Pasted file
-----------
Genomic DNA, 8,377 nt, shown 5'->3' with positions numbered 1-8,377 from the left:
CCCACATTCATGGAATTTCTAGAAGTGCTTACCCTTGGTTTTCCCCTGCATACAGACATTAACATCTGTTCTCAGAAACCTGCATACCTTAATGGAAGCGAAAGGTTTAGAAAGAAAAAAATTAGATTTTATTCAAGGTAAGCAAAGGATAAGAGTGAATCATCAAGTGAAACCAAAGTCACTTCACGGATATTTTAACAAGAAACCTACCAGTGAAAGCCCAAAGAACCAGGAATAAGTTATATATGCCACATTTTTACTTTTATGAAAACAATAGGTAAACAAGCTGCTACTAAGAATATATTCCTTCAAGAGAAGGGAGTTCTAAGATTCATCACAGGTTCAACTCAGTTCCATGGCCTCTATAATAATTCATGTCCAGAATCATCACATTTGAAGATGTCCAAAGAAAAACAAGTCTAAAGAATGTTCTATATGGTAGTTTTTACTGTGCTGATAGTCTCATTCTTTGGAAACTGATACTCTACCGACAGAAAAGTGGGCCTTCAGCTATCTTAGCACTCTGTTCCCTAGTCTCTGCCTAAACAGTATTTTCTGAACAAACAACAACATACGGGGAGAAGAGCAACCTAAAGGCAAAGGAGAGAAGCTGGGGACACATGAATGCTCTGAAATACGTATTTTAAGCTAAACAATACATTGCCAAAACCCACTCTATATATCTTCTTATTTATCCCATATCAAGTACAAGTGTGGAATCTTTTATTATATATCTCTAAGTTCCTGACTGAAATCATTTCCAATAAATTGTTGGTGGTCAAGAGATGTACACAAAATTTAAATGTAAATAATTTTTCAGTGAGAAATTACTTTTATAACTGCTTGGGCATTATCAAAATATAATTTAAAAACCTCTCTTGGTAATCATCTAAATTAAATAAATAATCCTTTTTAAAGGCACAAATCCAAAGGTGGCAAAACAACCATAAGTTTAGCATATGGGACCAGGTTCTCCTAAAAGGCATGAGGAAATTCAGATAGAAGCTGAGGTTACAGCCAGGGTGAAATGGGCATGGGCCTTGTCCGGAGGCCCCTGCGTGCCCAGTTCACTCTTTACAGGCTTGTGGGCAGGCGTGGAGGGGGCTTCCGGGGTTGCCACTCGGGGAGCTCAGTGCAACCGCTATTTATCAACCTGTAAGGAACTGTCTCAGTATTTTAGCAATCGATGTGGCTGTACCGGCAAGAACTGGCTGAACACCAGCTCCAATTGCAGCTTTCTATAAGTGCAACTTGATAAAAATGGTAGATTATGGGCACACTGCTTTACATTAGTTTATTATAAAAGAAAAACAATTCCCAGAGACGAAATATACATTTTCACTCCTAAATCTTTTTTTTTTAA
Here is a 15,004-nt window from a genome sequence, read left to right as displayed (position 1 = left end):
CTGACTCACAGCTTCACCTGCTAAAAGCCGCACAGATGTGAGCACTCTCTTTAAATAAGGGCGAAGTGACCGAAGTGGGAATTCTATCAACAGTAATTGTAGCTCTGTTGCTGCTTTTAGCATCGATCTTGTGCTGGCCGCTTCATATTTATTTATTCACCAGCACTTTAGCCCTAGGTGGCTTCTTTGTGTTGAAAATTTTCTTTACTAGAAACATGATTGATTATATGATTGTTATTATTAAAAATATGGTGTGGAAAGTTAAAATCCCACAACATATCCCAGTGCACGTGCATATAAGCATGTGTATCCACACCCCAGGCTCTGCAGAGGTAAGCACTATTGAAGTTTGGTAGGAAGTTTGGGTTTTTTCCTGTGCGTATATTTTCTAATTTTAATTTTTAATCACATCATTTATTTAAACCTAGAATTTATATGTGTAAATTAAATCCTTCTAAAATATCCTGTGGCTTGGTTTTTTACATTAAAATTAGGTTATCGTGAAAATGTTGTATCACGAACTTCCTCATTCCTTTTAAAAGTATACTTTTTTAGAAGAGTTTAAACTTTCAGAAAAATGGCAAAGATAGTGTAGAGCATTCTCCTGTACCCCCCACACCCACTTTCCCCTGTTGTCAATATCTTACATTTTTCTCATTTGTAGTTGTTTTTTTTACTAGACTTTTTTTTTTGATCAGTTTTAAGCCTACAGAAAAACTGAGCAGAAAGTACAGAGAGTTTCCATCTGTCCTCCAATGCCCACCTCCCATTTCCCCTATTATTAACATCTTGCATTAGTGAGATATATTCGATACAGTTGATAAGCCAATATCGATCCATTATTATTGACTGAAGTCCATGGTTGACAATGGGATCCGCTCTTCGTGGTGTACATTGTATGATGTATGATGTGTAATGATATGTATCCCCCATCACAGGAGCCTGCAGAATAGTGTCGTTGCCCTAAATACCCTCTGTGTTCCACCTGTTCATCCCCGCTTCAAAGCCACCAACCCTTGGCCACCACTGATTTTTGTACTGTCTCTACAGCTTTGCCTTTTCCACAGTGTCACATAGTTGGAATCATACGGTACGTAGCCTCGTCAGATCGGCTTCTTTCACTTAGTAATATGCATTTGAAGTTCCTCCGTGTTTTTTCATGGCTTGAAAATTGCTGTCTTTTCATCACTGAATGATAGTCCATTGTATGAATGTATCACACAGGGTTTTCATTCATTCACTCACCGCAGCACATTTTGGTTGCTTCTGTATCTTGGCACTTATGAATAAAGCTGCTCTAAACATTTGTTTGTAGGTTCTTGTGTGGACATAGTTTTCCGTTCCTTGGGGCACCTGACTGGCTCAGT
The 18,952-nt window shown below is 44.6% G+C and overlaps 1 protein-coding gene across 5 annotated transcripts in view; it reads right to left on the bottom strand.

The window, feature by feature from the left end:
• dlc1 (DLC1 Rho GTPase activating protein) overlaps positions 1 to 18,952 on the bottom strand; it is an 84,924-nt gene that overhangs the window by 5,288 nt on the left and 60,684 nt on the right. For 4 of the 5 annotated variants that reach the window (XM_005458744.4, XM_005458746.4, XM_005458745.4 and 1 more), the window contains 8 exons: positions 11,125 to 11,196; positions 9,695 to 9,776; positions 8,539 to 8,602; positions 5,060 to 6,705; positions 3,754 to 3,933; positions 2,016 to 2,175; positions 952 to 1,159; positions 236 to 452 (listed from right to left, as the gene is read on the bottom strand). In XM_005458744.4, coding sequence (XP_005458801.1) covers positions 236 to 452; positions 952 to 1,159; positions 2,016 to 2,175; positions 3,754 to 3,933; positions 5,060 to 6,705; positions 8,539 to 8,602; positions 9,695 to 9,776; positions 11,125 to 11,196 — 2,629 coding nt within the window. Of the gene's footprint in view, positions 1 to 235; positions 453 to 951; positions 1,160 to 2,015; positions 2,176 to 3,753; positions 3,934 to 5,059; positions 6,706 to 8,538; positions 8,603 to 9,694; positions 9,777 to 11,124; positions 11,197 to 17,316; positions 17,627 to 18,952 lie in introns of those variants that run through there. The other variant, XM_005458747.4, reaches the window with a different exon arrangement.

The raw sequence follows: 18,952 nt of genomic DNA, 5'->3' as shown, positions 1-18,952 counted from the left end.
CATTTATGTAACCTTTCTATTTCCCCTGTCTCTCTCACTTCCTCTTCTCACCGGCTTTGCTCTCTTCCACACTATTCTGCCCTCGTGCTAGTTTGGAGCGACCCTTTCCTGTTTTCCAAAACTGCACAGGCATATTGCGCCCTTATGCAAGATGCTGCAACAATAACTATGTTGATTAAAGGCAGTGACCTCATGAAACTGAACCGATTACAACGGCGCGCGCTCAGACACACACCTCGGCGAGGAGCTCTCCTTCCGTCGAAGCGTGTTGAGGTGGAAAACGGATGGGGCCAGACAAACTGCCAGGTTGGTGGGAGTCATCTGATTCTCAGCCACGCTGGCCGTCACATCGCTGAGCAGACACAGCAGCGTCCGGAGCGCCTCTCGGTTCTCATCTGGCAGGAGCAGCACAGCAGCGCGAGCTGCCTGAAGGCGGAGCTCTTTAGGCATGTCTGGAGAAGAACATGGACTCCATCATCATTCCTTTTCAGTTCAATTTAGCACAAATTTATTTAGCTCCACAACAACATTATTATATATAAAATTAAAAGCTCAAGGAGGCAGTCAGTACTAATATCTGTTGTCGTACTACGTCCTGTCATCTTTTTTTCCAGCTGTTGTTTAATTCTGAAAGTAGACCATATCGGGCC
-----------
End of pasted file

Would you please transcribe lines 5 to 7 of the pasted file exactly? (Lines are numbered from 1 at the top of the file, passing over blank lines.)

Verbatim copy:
The 18,952-nt window shown below is 44.6% G+C and overlaps 1 protein-coding gene across 5 annotated transcripts in view; it reads right to left on the bottom strand.

The window, feature by feature from the left end:
• dlc1 (DLC1 Rho GTPase activating protein) overlaps positions 1 to 18,952 on the bottom strand; it is an 84,924-nt gene that overhangs the window by 5,288 nt on the left and 60,684 nt on the right. For 4 of the 5 annotated variants that reach the window (XM_005458744.4, XM_005458746.4, XM_005458745.4 and 1 more), the window contains 8 exons: positions 11,125 to 11,196; positions 9,695 to 9,776; positions 8,539 to 8,602; positions 5,060 to 6,705; positions 3,754 to 3,933; positions 2,016 to 2,175; positions 952 to 1,159; positions 236 to 452 (listed from right to left, as the gene is read on the bottom strand). In XM_005458744.4, coding sequence (XP_005458801.1) covers positions 236 to 452; positions 952 to 1,159; positions 2,016 to 2,175; positions 3,754 to 3,933; positions 5,060 to 6,705; positions 8,539 to 8,602; positions 9,695 to 9,776; positions 11,125 to 11,196 — 2,629 coding nt within the window. Of the gene's footprint in view, positions 1 to 235; positions 453 to 951; positions 1,160 to 2,015; positions 2,176 to 3,753; positions 3,934 to 5,059; positions 6,706 to 8,538; positions 8,603 to 9,694; positions 9,777 to 11,124; positions 11,197 to 17,316; positions 17,627 to 18,952 lie in introns of those variants that run through there. The other variant, XM_005458747.4, reaches the window with a different exon arrangement.